It is widely accepted that reducing the need to travel is essential to helping reduce the build up of harmful carbon emissions. Whilst biofuels, made from plant oils, and LPG (Liquid Petroleum Gas) are considerably less damaging to the environment than petrol and diesel, they are still harmful, and ultimately the responsibility rests with the individual to reduce the need for car and air travel (see related article) wherever possible.
Whilst government targets to reduce carbon emissions by 12.5% of their 1990 levels by 2010 are online, emissions from transport have risen. By 2020, transport will be the only sector that will not have reduced fuel emissions. This has is largely due to unnecessary car and plane journeys.
The 'Travel Foundation', an independent charity, recently worked with the government to highlight was in which tourism could be made more environmentally sustainable. Key to this is a consideration of the ways in which we choose to travel on holiday. Taking long haul flights, when closer destinations would have been perfectly adequate and taking flights, where train or coach journeys might other wise have sufficed are bad habits which, if continued, will have a detrimental effect on the environment. Holidays in the U.K. and in mainland Europe, where the destination can be reached by rail are the environmentally soundest options.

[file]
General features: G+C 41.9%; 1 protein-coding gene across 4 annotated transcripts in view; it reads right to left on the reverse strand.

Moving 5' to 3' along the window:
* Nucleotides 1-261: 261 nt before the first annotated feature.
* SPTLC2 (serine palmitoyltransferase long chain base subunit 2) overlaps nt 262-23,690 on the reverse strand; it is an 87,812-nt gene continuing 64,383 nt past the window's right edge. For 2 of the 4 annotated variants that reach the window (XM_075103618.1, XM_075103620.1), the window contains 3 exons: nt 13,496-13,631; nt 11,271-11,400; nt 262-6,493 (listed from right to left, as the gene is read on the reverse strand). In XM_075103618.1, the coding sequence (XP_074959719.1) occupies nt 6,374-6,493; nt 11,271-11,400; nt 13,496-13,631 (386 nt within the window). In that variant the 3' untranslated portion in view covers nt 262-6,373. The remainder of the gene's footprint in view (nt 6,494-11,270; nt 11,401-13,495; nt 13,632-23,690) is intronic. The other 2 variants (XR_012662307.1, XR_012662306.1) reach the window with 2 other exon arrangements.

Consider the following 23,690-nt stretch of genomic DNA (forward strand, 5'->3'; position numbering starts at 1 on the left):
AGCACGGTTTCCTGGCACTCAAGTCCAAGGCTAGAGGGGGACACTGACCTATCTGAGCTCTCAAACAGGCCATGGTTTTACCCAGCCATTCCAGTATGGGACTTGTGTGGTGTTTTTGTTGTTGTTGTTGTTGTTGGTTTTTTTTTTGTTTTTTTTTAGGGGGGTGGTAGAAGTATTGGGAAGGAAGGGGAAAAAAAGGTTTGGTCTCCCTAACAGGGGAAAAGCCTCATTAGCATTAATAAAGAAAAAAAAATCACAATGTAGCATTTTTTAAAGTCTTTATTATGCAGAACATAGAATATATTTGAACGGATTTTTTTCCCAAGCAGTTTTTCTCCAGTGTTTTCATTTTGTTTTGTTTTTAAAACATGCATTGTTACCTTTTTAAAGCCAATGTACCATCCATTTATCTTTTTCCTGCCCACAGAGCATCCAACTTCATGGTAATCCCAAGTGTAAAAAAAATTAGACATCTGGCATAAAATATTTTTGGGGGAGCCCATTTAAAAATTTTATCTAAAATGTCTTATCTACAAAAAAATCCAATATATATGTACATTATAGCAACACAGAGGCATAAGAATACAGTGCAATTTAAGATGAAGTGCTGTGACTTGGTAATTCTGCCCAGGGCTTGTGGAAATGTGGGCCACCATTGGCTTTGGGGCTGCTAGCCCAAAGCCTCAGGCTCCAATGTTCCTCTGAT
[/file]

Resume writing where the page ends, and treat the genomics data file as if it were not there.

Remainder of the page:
Travel to Work
Walking and Cycling to work are the best options (see related articles). If this is not possible, consider working closer to home, or moving closer to work. The culture of commuting over large distances to work that has evolved in the U.K. is damaging, wasteful and unnecessary. Working closer to home will save money and may well reduce stress levels that build up during commuting.
Driving for Leisure
The leisurely Sunday or early evening drive may be nice way to wind down (though logic would dictate otherwise when so many of our roads are congested) but is damaging to the environment as well as a being a lifestyle habit that cannot be sustained, if we are to halt damage to the environment. Television programmes that wilfully promote driving for leisure (and at high-speed, in huge cars) may make for good watching, but will be as extinct as the dinosaurs in a few years time. The environment will radically decline if people are not prepared to surrender unnecessary damaging luxuries.
Whilst the government have specifically identified the need to tackle the problem of travel, environmental pressure groups warn that not enough is being done to curb road building and directly reduce the need to travel. The Governments 'Ten Year Transport Plan' (2000) has been heavily criticised by the Campaign to Protect Rural England (CPRE) for not doing enough to protect the countryside against road building schemes. The Liberal Democrat Party recently criticised the government for not fully calculating the detrimental effect that its transport policy will have on the environment. It seems that the Governments road building policy is in direct conflict with everything it aims to achieve in terms of environmental sustainability. In order to challenge this, largely industry led stance, it is necessary for consumers to demonstrate their reluctance to support such a policy by buying local produce, reducing their own transport needs, and lobbying their local M.P.s.